Teachers' fears about no-deal Brexit

David O'Brien, who lives in Mullaghbawn, Co Armagh, is a teacher in St Ultan's SNS at Flowerhill in Navan

A no-deal Brexit is a major threat to the education systems across Ireland, teachers have warned.

The Irish National Teachers' Organisation (INTO), founded in 1868, is the oldest and largest teachers' trade union on the island.

It represents 36,367 staff at primary level in the Republic and 7,256 across primary and post-primary in the north.

The union's annual northern conference this year heard concerns raised by classroom staff who cross the border each day for work.

Increasing numbers are seeking permanent jobs in the Republic due to better working conditions and pay.

Teachers living in Newry and working in Dundalk, for example, could have a salary range from €36,000 to €68,000.

The salary range in the north for the same teacher is £22,000 to £37,000.

A teacher who has qualified in an EU member state is eligible to be registered in another member state, subject to certain conditions.

Primary teachers trained in the north and whose qualifications have been assessed and accepted by the Republic's Department of Education and Skills, but who do not possess the required Irish language qualification, are granted a five-year period of provisional recognition during which they will work towards the qualification.

In Northern Ireland, individuals recognised as qualified teachers in the EU, EEA or Switzerland may make application for recognition with the General Teaching Council.

INTO said it was unclear how these jobs would be facilitated should the UK depart without a deal.

Schools on both sides of the border continue to notify the union of their struggle to secure supply teachers.

It argues that at such a critical time for staffing, it is imperative that additional barriers not be created which will only affect schools' ability to provide quality teachers.

There are many teachers who already cross the border every day to take up substitute and full-time roles.

Those who undertake substitute work fear their experience will not be recognised in the Republic after the UK leaves the EU.

Others are worried that they will not be able to transfer pension contributions earned in the north to the Republic.

And some have also shared concerns that a hard border will affect travel time to and from work.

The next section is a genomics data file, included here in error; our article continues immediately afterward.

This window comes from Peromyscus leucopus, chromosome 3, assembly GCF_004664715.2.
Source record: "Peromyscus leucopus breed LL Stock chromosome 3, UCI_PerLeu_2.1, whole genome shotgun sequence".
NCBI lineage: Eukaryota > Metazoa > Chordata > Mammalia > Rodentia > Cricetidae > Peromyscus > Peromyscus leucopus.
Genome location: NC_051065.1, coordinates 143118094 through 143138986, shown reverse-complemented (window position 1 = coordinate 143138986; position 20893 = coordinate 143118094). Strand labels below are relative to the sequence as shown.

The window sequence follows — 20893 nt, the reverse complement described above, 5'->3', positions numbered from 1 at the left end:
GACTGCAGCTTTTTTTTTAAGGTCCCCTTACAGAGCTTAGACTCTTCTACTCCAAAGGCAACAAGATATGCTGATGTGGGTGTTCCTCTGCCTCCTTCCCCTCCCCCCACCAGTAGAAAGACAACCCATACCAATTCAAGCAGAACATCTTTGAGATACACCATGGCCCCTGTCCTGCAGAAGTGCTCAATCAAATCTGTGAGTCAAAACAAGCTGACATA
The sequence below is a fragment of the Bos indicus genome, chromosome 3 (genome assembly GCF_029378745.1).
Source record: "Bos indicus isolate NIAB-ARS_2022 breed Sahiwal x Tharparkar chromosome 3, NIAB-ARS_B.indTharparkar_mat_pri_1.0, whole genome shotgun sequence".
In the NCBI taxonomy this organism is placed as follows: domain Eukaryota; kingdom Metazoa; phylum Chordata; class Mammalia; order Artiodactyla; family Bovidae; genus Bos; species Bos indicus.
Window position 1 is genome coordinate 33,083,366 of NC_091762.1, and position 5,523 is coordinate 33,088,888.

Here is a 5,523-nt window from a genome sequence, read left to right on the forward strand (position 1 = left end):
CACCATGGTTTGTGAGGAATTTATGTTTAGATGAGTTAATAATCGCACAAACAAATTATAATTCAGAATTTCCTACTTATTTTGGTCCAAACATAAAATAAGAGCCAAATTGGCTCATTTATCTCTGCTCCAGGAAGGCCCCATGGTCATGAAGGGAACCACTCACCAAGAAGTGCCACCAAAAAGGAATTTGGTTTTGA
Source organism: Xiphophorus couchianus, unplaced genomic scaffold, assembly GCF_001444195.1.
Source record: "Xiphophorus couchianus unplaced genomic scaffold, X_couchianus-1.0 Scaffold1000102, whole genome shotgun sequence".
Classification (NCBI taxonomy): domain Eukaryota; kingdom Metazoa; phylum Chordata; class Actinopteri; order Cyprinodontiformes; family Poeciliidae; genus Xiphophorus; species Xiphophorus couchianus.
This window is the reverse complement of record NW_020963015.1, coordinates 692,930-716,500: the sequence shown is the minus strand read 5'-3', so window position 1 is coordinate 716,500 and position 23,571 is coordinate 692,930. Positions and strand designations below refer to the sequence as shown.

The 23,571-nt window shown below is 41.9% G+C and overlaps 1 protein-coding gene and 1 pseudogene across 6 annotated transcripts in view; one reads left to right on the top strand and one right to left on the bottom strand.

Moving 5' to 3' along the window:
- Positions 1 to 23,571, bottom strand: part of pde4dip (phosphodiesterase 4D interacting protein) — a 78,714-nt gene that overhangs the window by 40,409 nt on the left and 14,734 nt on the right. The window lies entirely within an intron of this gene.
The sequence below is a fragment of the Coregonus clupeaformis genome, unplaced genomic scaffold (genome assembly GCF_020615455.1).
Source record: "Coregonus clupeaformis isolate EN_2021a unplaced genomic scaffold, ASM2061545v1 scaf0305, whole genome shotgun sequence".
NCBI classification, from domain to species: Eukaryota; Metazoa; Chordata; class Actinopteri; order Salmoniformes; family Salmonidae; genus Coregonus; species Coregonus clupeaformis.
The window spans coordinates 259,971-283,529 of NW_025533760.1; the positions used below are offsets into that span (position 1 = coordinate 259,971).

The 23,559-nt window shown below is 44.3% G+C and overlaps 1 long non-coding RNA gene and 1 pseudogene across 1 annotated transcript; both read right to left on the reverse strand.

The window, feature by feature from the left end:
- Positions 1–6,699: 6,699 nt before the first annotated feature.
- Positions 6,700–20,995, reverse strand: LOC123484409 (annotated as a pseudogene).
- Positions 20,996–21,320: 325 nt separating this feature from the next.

INTO president Feargal Brougham was among a delegation to take concerns to Brussels.

"With the increasingly haphazard approach being taken to Brexit by the UK Government and the very real possibility that the UK might depart the EU without a deal, our members deserve guarantees that their jobs will be protected," he said.

"Whether training in one jurisdiction and working in another or commuting across the border daily, we are concerned that teachers are being overlooked."

The union's Northern Ireland chairman Paddy MacAllister said there were concerns that a no-deal Brexit would leave some members without protection.

"Those members crossing the border each day to teach in Northern Ireland schools play a critical role to our society and deserve clarity on their roles. In meetings with senior voices in Brussels, we have demanded that teachers receive clarity from governments in Northern Ireland and in Dublin."


David O'Brien, who lives in Mullaghbawn in Co Armagh but teaches in Flowerhill in Navan, Co Meath, shared his experiences at his union's annual conference:

"There are not the same benefits in the north for teachers as there are in the south. The differences are stark and many teachers from the north are heading over the border because of better conditions.

"But, who knows what the impact will be when Brexit kicks in? I grew up experiencing the roads being closed, seeing the patrols, sitting in traffic and getting diverted. None of us know what we are facing.

"What driving license do we need, what way will our health cover be, our car insurance, what will our pension provision look like and of course the everyday hassle of getting to and from work? But sure no-one knows because no-one has any answers and there's still no government in Stormont to even give some form of guidance.

"I am five to six minutes from Dundalk geographically and live two miles from the border. It's no wonder so many teachers from the north are moving into the southern jurisdiction. The pay is better and the conditions are better and the INTO is right to point this out."

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